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The Standard Westside Template

Written by Tannhauser

Like many lifters, I’m curious about the much-publicised Westside system, the brainchild of powerlifter and strength coach Louis Simmonds and others at the Westside Barbell Club in Ohio.

However, knowing where to start can be difficult. When I searched for examples of Westside routines, initially I was puzzled by how different these were from each other. The reason is simply that there are no definitive Westside routines – the Westside system is a set of principles around which individual training programs are constructed.

Adding to this confusion are two factors. Firstly, the Westside system is continually evolving: in some cases, ideas presented in earlier articles are no longer flavour of the month. Secondly, there seems to be cottage industry of self-styled Westside interpreters, who pop up on threads with cries of “that’s not Westside!”

The purpose of this article is to try to provide, for complete novices, a simple introduction to the Westside system. I have based this largely on Jim Wendler’s description of the ‘Standard Westside template’ (see Further Reading), which is well worth looking at. I have followed his example in sidestepping any discussion of chains, bands and lifting gear. Please feel free to add constructive comments, including corrections.

The basics of the standard template

The standard Westside template can be summarised as follows:
  1. It uses a four-day rotation, with two days devoted to bench press and two devoted to squats/deadlifts.
  2. One bench press day is a dynamic effort session. In this, multiple sets are carried out with a light weight, aiming to build speed.
  3. The other bench press day is a max effort session, which uses near maximal weights for a limited number of sets.
  4. As is the case for bench press, one squat/deadlift session per week is dynamic effort, the other is max effort.
  5. Accessory/supplementary exercises are done on all four days.

Putting this together, a typical rotation would be:

Sunday – Dynamic Effort Bench

Monday – Max Effort Squat/DL

Wednesday – Max Effort Bench Press

Friday – Dynamic Squat/DL

The core of the four sessions


Dynamic Effort Bench Session
The goal of the dynamic effort sessions is to develop speed. Therefore the emphasis throughout the sets is to move the bar quickly on the concentric part of the exercise. The weight at which the bar can still be moved explosively while still providing adequate resistance will vary, but Wendler suggests 55% of your current raw 1RM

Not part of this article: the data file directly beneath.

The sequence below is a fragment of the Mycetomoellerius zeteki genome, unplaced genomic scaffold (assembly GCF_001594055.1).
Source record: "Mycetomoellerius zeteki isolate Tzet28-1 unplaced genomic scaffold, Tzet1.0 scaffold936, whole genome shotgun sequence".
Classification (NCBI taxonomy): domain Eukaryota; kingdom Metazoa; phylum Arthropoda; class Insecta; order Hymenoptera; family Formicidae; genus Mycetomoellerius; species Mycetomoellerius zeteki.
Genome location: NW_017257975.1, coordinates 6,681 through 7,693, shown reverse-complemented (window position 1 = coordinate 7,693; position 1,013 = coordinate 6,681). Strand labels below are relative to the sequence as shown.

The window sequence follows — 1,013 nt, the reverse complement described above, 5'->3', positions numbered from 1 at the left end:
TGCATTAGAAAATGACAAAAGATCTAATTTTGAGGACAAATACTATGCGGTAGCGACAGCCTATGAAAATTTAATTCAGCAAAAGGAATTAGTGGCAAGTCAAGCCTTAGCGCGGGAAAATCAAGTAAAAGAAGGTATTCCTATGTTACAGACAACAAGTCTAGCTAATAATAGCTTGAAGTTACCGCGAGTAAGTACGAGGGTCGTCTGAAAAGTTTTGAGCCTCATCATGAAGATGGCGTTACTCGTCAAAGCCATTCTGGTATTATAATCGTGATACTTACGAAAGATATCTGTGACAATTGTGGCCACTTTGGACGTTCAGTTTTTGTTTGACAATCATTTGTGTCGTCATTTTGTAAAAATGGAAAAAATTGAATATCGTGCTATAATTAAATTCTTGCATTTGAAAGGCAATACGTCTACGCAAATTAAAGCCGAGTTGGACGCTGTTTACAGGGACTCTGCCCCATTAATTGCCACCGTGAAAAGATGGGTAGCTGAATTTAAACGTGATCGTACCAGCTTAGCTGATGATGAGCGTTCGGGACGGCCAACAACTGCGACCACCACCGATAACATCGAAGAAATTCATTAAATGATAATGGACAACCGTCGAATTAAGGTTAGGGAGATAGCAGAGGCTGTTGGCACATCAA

Do 8-10 sets of 3 repetitions of regular bench press. Although short rest periods between sets are sometimes recommended, Wendler feels this is irrelevant.

Max Effort Squat/Deadlift Session
One squat/deadlift based exercise is used in this session and this exercise will be rotated regularly (e.g. every one to three max effort sessions). The easiest way of doing this is to alternate a squat and a deadlift based exercise.

The goal is to carry out at least three sets of one repetition, using 90% or over of your 1RM for that day. Each session, try to break your PR from your previous effort on that lift. You will probably need to rest 3-5 minutes between your heaviest sets.

Possible max effort exercises could include:

High box squats (1-2" above parallel)
Parallel box squats
Low box squats (1-2" below parallel),
Rack deadlifts (or pin pulls)
Deadlifts while standing on elevated platform
Reverse band deadlifts

Using different bars for squats (e.g. safety bars) can increase the variation for the squat exercises still further.

Max Effort Bench Press Session
The pattern is similar to the max effort session for squats/deadlifts. Again, pick one exercise and rotate this lift every one to three max effort sessions. The goal is to carry out three sets of one repetition, using 90% or over of your 1RM for that day. Each session, try to break your PR from your previous effort on that lift.

Suitable exercises include floor press, 2 board press, 3 board press, incline press and close grip bench press. Rest between sets should be as long as is needed to get the lifts.

Dynamic Effort Squat/Deadlift Session
On the standard template, dynamic effort squat/deadlift sessions use the box squat. All sets are carried out using a parallel box. A three week wave is used, based on your current 1RM box squat wearing the same equipment:

Week 1 – 10x2 @ 50% RM
Week 2 – 10x2 @ 55% RM
Week 3 – 10x2 @ 60% RM

Upon completion of the 3rd week, you simply start the wave over again, recalculating according to your new 1RM.

Supplementary and accessory exercises

If the correct loading is used for the max effort and dynamic day, then there can be plenty of flexibility on these exercises. Choice of exercise, sets and reps can be adjusted according to how you feel on that day.